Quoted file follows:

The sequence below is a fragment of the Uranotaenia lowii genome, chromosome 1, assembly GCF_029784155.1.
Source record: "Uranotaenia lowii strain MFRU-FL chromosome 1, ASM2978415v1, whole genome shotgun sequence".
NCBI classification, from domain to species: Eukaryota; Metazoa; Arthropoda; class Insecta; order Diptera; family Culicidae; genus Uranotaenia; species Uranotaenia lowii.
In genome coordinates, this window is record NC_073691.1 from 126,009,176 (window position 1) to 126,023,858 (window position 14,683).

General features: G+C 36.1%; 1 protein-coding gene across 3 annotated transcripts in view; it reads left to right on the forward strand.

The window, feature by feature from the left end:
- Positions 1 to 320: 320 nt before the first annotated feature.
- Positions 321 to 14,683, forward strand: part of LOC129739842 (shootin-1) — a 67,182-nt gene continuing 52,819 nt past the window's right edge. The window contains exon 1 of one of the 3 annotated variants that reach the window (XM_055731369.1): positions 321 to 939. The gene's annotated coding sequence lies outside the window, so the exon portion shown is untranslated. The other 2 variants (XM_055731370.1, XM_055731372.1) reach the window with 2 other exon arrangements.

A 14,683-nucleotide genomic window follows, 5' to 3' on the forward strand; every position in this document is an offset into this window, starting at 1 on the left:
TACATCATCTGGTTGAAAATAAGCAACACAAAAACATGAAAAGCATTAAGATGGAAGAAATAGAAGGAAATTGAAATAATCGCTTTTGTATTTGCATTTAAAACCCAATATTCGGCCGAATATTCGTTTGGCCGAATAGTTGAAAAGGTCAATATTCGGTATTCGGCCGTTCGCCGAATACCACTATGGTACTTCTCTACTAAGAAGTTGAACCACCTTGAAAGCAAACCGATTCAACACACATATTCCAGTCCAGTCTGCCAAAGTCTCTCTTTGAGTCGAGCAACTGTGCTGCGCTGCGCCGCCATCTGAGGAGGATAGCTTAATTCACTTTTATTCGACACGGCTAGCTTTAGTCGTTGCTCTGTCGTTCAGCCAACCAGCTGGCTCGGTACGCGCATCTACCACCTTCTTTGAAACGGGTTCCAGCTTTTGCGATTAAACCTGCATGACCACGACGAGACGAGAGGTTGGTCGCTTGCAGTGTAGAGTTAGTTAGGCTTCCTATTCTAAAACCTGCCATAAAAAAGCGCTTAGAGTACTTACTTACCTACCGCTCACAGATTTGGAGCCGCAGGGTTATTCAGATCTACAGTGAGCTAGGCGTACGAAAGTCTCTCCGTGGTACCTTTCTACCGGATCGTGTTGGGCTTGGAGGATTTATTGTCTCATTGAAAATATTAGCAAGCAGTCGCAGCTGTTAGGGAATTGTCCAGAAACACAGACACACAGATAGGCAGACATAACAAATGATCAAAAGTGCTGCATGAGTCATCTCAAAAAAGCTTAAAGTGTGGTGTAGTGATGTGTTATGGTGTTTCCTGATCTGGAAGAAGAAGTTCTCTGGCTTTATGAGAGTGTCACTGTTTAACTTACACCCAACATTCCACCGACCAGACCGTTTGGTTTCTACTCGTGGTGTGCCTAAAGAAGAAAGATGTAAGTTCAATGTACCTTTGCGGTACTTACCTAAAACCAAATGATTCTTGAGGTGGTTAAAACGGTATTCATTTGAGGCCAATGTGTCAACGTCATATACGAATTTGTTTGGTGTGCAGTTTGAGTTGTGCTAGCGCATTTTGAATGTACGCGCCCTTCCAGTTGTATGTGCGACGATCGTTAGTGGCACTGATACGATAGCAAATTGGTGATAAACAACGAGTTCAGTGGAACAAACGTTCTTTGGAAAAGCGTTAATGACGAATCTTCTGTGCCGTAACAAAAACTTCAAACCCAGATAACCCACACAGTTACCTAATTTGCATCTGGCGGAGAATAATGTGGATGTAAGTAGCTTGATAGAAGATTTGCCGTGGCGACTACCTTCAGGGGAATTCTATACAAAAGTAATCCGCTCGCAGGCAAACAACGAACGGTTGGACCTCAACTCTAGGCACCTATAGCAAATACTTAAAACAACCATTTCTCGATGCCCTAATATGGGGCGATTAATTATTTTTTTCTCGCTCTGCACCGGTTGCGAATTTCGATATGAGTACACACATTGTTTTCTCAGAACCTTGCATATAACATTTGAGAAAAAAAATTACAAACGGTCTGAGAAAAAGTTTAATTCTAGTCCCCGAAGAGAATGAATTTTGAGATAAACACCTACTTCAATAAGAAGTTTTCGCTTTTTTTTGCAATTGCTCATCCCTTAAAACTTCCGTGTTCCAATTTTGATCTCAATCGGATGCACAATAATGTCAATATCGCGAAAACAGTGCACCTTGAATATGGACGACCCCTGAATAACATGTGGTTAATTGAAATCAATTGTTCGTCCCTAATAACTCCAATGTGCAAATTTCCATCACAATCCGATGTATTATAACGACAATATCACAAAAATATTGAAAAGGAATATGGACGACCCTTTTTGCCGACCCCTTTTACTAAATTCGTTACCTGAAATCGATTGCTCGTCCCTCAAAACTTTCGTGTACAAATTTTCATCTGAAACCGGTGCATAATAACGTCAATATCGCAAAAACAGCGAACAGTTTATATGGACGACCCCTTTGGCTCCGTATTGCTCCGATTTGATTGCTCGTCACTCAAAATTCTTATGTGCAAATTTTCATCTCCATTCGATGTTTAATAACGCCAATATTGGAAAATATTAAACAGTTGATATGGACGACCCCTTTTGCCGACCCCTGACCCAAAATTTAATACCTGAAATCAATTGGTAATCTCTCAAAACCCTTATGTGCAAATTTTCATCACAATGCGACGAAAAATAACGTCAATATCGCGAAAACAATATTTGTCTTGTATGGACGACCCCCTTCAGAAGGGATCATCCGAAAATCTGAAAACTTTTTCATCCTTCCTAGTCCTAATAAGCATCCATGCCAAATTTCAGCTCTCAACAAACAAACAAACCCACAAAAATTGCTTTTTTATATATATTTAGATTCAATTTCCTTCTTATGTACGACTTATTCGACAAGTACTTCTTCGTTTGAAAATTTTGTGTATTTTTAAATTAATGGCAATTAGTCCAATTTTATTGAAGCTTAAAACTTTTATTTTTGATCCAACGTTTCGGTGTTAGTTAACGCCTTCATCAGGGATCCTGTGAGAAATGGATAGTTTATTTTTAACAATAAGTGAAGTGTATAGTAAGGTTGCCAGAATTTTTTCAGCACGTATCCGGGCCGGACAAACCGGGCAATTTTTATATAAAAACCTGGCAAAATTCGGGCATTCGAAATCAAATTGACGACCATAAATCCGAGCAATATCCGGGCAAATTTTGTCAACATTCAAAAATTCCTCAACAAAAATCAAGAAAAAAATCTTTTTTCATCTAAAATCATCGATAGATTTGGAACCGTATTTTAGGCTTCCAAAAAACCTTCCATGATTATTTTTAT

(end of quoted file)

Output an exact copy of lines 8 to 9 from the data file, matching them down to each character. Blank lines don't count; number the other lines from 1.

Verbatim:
- Positions 321 to 14,683, forward strand: part of LOC129739842 (shootin-1) — a 67,182-nt gene continuing 52,819 nt past the window's right edge. The window contains exon 1 of one of the 3 annotated variants that reach the window (XM_055731369.1): positions 321 to 939. The gene's annotated coding sequence lies outside the window, so the exon portion shown is untranslated. The other 2 variants (XM_055731370.1, XM_055731372.1) reach the window with 2 other exon arrangements.

A 14,683-nucleotide genomic window follows, 5' to 3' on the forward strand; every position in this document is an offset into this window, starting at 1 on the left: